can't break a pad of paper and if you do it isn't going to set you back a few hundred. also people are not going to steal paper as much and if it is stolen see prior argument. ipads are nice, but they are a high end toy for people with money to blow. there are a handful of situations were a device like this is really useful. apple is better at marketing than any company i know in the tech world. they have people convinced that x86 intel hardware should sell for the prices of over a decade ago. unless the ipad is a stable and supported platform that isn't constantly updated while older versions go unsupported i don't see its use outside of a few areas. no since investing in ipads for the company when 2 years later you got to do it again and the old ones no longer get updates. most places i work for expect about 4-5 years of service out of a desktop or laptop. many of them have abandoned apple over the years because of the falling prices of intel and AMD hardware, once apple jumped to intel they saw little reason for the price. older systems are not supported by the new OS, i can still install XP or 32bit windows 7 on 10 year old PC's i built. the old macs have built up in my closet. i watched numerous graphic desgin departments abandon apple and pic up dell when apple dumped CRT. i don't see anything different with the ipad. it's a nice toy, but for work the market has many tools. i don't see it replacing solid and useful products from the likes of telxon/symbol. nor do i see apple offering long term support for products like those companies. if apple made an industrial version of the ipad that did have long term support, well then i think we might have a winner. it doesn't seem the same company i grew up with.

Re:a pad of paper isn't expensive if it breaks (0)

Anonymous Coward | more than 3 years ago | (#36274584)

Memory can't be stolen and it weighs less. This shift to paper is a temporary fad.

Re:a pad of paper isn't expensive if it breaks (1)

obarthelemy (160321) | more than 3 years ago | (#36274688)

my guess would be each flight manual is 5 to 10 pads (I've found one @700 pages). might be a tad lighter, and a tad easier to search.

don't let that interrupt your rant, though.

I don't trust anyone (1)

Seven_Six_Two (1045228) | more than 3 years ago | (#36274514)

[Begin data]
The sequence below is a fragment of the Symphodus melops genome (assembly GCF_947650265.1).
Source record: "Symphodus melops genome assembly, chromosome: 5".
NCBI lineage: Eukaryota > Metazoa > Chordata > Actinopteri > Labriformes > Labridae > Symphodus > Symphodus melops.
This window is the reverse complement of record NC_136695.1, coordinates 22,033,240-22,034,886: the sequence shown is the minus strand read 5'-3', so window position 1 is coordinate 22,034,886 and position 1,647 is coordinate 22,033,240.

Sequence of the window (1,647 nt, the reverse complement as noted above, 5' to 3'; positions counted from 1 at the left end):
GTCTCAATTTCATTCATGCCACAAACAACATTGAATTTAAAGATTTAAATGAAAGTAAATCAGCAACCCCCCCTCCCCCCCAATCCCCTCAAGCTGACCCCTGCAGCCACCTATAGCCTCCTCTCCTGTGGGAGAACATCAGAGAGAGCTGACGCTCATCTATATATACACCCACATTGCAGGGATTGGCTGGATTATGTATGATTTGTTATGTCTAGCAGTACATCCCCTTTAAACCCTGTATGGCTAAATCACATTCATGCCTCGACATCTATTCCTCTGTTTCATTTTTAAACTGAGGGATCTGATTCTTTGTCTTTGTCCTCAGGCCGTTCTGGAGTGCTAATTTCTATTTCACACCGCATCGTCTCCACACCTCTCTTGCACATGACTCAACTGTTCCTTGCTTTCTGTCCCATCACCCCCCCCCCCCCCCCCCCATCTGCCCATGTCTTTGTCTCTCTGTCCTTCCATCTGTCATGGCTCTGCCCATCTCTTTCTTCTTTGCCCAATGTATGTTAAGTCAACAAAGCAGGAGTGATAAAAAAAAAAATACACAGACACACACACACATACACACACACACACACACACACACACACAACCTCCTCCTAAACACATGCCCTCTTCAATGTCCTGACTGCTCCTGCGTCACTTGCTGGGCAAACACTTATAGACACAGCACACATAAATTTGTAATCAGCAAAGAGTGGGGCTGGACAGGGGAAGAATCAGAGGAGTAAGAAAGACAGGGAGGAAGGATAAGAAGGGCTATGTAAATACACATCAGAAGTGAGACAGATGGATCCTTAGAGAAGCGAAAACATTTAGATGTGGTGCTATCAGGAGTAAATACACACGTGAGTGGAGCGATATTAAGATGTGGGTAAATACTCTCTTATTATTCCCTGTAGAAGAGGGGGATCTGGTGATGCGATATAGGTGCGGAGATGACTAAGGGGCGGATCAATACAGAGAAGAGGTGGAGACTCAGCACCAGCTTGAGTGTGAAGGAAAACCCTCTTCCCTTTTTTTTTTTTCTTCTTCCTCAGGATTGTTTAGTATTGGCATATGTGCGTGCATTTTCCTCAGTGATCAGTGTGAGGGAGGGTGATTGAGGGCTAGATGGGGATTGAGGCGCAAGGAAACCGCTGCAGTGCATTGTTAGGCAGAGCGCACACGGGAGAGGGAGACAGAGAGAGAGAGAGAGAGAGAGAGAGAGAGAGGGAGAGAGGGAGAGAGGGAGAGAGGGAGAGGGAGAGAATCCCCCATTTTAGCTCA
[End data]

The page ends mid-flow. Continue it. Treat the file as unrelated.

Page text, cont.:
Is there a chance that wifi disrupts some critical system? Could it also be the case that nobody in their right mind would trust that you *know* it's disabled? Maybe you do, but how about the old lady sitting next to you that really wants to finish the chapter in her Sue Grafton book? Personally, I wouldn't trust anyone while sitting in a chair 30,000 feet in the air.

Re:I don't trust anyone (0)

Anonymous Coward | more than 3 years ago | (#36274770)

If wifi devices were really dangerous, then we have a huge security hole because it's terribly easy to leave it on even when stowed. Second, people leave these things on all the time. I've even done this when I didn't notice we were landing.

If this works out (0)

CTU (1844100) | more than 3 years ago | (#36274528)

Will other devices be allowed to be used? I hate Apple, and hope other device like the Kindle or Android based Tablets/ebook readers can be used like they are using the iPad now.

Re:If this works out (2)

Frosty Piss (770223) | more than 3 years ago | (#36274966)

Will other devices be allowed to be used? I hate Apple, and hope other device like the Kindle or Android based Tablets/ebook readers can be used like they are using the iPad now.

Are you a pilot for Alaska? The question might then be relevant, since this story is talking about company-issued flight pubs for Alaska pilots.

Remember, it's a device that replaces company issued / FAA required flight pubs, not a personal eReader for the flight crew. It is company equipment, not personal equipment.

So, my guess is "no", Alaska will not be making their flight pubs available on Kendle of random Android tablets. Why would they?

Speaking of which, a lot of our C17 pilots here at McChord AFB take iPads loaded with pubs and forms and other personal pilot-type apps, on the road with them.

I don't own *any* Apple hardware, I can't afford it. But our guys like the iPad.

what happens when the batteries die? (0)

Anonymous Coward | more than 3 years ago | (#36274534)

what happens when the batteries die?

Re:what happens when the batteries die? (0)

Anonymous Coward | more than 3 years ago | (#36274662)

Surely a Kindle DX would be better? (3, Insightful)

Aphrika (756248) | more than 3 years ago | (#36274538)

Easier to read in a cockpit (and they can get real glarey), search across books, longer battery life. I'd also go out on a limb and say they're more reliable...

anyway, as long as they don't start using Flight Control HD to land the damn things, I'll be happy.

Re:Surely a Kindle DX would be better? (1)

Tapewolf (1639955) | more than 3 years ago | (#36274604)

Ewww. I don't know what's in a flight manual, but I tried sticking a Studer A807 service manual on a Kindle once. It's unusable, at least for the circuit diagrams. No way to pan it properly when you're zoomed in, and the display is too small to read the component values when you aren't.

Re:Surely a Kindle DX would be better? (1)

HTMLSpinnr (531389) | more than 3 years ago | (#36275034)